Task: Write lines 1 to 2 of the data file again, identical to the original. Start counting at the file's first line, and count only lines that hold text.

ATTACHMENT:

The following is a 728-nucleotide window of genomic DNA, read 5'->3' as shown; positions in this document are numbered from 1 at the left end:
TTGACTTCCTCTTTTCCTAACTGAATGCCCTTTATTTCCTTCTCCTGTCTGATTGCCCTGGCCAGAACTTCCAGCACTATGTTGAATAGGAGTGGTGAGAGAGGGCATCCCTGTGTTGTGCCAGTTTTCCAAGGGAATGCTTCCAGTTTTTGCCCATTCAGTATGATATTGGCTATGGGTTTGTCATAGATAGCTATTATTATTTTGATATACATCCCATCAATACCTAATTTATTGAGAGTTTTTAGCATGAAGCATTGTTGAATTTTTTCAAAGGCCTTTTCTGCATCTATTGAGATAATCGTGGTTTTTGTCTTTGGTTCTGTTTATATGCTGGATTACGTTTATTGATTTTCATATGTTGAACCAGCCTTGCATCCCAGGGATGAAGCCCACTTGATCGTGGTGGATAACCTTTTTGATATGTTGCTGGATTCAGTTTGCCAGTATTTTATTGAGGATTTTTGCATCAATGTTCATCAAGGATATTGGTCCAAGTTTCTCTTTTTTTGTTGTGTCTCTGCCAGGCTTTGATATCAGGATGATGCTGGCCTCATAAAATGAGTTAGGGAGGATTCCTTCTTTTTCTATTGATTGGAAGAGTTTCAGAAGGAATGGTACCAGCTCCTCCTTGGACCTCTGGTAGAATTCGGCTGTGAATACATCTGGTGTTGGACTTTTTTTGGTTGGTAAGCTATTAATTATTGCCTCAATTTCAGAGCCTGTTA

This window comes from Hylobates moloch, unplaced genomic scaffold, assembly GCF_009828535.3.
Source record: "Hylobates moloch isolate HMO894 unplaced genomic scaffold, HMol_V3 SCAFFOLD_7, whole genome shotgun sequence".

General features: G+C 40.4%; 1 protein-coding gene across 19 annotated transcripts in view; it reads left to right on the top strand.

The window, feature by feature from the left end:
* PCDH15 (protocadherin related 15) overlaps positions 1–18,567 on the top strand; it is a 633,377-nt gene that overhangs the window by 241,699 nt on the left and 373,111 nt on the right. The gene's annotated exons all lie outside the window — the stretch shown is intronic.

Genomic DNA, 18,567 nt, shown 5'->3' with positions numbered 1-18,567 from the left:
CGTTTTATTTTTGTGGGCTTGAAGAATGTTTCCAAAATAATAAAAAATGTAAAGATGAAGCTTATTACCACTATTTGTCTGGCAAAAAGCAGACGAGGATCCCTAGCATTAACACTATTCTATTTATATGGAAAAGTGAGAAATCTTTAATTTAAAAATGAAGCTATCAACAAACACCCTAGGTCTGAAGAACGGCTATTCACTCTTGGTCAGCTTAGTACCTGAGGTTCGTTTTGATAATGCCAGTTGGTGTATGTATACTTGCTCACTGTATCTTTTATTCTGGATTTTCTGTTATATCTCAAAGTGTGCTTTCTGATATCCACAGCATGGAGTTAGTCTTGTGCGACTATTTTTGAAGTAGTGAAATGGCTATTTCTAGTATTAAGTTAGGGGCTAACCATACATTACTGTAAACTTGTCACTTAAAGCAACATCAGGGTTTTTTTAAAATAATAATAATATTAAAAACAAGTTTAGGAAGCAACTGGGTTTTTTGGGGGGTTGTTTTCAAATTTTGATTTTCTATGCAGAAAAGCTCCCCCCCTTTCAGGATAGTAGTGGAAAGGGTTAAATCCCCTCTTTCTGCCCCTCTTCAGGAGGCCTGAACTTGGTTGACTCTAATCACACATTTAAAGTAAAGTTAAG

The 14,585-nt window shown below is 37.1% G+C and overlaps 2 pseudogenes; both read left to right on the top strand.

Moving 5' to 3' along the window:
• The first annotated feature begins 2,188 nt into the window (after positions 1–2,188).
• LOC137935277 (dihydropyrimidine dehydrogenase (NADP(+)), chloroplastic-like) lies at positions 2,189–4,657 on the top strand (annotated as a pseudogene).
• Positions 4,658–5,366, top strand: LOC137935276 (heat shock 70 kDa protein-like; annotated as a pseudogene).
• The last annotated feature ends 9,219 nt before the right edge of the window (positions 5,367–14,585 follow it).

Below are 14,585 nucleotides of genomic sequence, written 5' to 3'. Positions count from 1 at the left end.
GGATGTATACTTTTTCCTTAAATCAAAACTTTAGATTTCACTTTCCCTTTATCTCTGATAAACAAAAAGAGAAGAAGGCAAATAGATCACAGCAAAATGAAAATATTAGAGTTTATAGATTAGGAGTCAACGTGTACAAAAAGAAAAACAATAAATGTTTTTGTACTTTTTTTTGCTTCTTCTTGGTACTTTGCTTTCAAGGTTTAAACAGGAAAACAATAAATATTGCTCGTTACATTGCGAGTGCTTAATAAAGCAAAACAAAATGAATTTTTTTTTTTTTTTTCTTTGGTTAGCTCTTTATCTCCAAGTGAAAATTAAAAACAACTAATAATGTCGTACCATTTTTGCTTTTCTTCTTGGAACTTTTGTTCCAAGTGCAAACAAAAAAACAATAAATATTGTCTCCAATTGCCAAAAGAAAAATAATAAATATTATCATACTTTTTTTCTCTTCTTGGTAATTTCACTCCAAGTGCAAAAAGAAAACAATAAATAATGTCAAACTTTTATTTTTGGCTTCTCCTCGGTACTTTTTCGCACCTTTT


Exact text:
The following is a 728-nucleotide window of genomic DNA, read 5'->3' as shown; positions in this document are numbered from 1 at the left end:
TTGACTTCCTCTTTTCCTAACTGAATGCCCTTTATTTCCTTCTCCTGTCTGATTGCCCTGGCCAGAACTTCCAGCACTATGTTGAATAGGAGTGGTGAGAGAGGGCATCCCTGTGTTGTGCCAGTTTTCCAAGGGAATGCTTCCAGTTTTTGCCCATTCAGTATGATATTGGCTATGGGTTTGTCATAGATAGCTATTATTATTTTGATATACATCCCATCAATACCTAATTTATTGAGAGTTTTTAGCATGAAGCATTGTTGAATTTTTTCAAAGGCCTTTTCTGCATCTATTGAGATAATCGTGGTTTTTGTCTTTGGTTCTGTTTATATGCTGGATTACGTTTATTGATTTTCATATGTTGAACCAGCCTTGCATCCCAGGGATGAAGCCCACTTGATCGTGGTGGATAACCTTTTTGATATGTTGCTGGATTCAGTTTGCCAGTATTTTATTGAGGATTTTTGCATCAATGTTCATCAAGGATATTGGTCCAAGTTTCTCTTTTTTTGTTGTGTCTCTGCCAGGCTTTGATATCAGGATGATGCTGGCCTCATAAAATGAGTTAGGGAGGATTCCTTCTTTTTCTATTGATTGGAAGAGTTTCAGAAGGAATGGTACCAGCTCCTCCTTGGACCTCTGGTAGAATTCGGCTGTGAATACATCTGGTGTTGGACTTTTTTTGGTTGGTAAGCTATTAATTATTGCCTCAATTTCAGAGCCTGTTA